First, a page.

Dermatofibroma. These are benign dermal nodules that represent a focal proliferation of fibroblasts; the overlying epidermis is slightly thickened. Their occurrence is not unusual in children and adolescents. Dermatofibromas are firm and may be black, red, brown, or flesh-colored. Their diameter generally ranges from 0.5 to l.5 cm, although they may occasionally be larger. Dermatofibromas may be solitary or multiple, and they develop either spontaneously or after minor trauma to the skin, such as an insect bite. Most are asymptomatic but sometimes may be painful on palpation. A very useful diagnostic maneuver is executed by exerting lateral pressure on the lesion. The skin overlying a dermatofibroma will frequently dimple. Dermatofibromas require surgical treatment only If they are changing (growing, changing color, bleeding) or become spontaneously painful. However, biopsy analysis is occasionally required in order to confirm the diagnosis and to differentiate it from more serious disorders.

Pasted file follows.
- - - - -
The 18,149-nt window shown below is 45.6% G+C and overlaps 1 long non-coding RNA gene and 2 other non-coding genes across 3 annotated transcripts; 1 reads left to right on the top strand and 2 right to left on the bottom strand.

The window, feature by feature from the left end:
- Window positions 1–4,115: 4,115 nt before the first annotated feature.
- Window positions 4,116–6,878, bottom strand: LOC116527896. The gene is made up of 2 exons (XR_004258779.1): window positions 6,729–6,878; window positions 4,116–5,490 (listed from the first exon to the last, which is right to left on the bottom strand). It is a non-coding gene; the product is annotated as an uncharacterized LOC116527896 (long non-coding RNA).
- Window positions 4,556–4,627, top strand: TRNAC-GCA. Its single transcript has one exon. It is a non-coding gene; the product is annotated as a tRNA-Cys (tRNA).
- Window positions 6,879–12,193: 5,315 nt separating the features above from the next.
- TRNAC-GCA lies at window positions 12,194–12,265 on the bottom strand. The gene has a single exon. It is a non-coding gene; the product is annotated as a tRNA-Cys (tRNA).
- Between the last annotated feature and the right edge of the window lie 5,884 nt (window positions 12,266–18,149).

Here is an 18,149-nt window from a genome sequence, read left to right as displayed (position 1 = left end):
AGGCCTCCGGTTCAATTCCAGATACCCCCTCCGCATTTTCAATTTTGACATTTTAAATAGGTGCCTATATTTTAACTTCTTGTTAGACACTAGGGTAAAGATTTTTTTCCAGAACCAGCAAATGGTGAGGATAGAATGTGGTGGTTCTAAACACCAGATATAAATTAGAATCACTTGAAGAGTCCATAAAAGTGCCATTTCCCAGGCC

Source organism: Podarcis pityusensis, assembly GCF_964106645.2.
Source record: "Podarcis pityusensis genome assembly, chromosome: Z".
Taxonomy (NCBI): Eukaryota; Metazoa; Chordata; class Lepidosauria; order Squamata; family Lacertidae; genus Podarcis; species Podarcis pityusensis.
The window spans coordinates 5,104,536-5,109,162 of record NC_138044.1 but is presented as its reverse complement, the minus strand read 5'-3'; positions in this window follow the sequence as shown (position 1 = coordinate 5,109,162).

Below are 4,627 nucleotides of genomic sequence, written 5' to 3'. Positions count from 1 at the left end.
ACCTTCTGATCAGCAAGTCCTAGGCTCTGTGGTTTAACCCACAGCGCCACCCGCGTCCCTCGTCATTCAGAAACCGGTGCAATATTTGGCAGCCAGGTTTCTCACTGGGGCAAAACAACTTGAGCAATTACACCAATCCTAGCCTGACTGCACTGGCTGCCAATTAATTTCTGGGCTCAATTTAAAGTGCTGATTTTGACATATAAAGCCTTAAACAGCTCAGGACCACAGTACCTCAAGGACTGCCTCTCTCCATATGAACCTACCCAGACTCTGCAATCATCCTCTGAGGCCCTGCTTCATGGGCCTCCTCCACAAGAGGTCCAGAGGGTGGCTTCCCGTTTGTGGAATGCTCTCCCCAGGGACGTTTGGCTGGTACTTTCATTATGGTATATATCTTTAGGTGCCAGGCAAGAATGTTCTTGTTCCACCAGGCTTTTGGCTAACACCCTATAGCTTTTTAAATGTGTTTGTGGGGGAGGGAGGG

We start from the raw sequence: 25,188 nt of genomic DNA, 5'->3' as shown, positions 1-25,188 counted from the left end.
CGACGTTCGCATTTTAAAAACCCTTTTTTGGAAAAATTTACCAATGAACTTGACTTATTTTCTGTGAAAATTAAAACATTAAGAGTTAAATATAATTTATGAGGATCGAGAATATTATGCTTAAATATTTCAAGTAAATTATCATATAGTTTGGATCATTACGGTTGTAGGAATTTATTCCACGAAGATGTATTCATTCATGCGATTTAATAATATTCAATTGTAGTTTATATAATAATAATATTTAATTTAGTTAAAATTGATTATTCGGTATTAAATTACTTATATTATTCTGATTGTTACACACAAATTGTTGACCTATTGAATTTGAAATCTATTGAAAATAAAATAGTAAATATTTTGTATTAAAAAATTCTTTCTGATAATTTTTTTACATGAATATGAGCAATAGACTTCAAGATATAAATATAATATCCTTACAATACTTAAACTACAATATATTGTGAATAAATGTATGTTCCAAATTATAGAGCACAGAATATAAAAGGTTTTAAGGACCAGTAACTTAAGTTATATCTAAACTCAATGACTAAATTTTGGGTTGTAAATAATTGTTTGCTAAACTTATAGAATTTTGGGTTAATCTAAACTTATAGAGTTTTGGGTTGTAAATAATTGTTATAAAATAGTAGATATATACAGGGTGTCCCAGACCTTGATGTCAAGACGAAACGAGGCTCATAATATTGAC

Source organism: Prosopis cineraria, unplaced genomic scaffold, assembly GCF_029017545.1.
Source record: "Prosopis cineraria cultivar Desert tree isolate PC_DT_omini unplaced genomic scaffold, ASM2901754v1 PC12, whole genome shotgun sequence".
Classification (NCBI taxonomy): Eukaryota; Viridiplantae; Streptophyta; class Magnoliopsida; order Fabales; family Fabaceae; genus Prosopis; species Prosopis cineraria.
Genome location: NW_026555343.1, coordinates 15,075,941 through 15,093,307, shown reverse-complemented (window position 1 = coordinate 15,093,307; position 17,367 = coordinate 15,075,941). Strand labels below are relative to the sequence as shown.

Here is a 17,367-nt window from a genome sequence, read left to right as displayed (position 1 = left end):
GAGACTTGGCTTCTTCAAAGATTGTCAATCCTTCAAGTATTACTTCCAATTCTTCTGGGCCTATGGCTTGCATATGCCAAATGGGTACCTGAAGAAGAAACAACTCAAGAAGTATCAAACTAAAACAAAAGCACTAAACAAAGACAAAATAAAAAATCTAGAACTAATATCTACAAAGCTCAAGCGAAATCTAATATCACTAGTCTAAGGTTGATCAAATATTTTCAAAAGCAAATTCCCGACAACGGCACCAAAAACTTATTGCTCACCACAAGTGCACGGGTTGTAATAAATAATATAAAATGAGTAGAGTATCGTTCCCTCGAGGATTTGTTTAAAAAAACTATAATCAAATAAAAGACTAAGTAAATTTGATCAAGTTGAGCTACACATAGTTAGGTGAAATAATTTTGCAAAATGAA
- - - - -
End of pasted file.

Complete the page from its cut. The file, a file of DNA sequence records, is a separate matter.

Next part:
Color Atlas of Pediatric Dermatology Samuel Weinberg, Neil S. Prose, Leonard Kristal Copyright 2008, 1998, 1990, 1975, by the McGraw-Hill Companies, Inc. All rights reserved.
Slideshow: Birthmarks: Port Wine Stains to Hemangiomas
Slideshow: Tips to Keep Baby’s Skin Healthy
Slideshow: Common Childhood Skin Problems: From Rashes to Ringworm